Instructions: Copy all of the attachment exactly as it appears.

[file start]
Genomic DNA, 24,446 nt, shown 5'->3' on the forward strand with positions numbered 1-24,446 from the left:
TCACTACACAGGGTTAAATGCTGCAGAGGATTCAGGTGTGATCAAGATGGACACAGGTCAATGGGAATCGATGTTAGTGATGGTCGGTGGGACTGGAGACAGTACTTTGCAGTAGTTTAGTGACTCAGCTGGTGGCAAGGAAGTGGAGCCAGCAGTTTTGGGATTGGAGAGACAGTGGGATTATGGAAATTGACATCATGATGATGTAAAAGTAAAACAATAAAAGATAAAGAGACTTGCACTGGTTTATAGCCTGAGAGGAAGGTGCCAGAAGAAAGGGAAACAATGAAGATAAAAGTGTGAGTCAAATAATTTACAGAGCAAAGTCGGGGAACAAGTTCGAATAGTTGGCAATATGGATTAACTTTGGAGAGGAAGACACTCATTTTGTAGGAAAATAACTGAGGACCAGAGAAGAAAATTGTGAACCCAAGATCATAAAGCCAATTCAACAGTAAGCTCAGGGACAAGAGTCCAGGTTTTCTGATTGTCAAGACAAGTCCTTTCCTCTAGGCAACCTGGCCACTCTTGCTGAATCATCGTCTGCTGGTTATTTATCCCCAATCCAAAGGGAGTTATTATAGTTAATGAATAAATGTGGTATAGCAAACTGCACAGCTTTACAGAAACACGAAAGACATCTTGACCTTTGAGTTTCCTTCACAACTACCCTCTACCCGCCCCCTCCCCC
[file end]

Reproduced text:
Genomic DNA, 24,446 nt, shown 5'->3' on the forward strand with positions numbered 1-24,446 from the left:
TCACTACACAGGGTTAAATGCTGCAGAGGATTCAGGTGTGATCAAGATGGACACAGGTCAATGGGAATCGATGTTAGTGATGGTCGGTGGGACTGGAGACAGTACTTTGCAGTAGTTTAGTGACTCAGCTGGTGGCAAGGAAGTGGAGCCAGCAGTTTTGGGATTGGAGAGACAGTGGGATTATGGAAATTGACATCATGATGATGTAAAAGTAAAACAATAAAAGATAAAGAGACTTGCACTGGTTTATAGCCTGAGAGGAAGGTGCCAGAAGAAAGGGAAACAATGAAGATAAAAGTGTGAGTCAAATAATTTACAGAGCAAAGTCGGGGAACAAGTTCGAATAGTTGGCAATATGGATTAACTTTGGAGAGGAAGACACTCATTTTGTAGGAAAATAACTGAGGACCAGAGAAGAAAATTGTGAACCCAAGATCATAAAGCCAATTCAACAGTAAGCTCAGGGACAAGAGTCCAGGTTTTCTGATTGTCAAGACAAGTCCTTTCCTCTAGGCAACCTGGCCACTCTTGCTGAATCATCGTCTGCTGGTTATTTATCCCCAATCCAAAGGGAGTTATTATAGTTAATGAATAAATGTGGTATAGCAAACTGCACAGCTTTACAGAAACACGAAAGACATCTTGACCTTTGAGTTTCCTTCACAACTACCCTCTACCCGCCCCCTCCCCC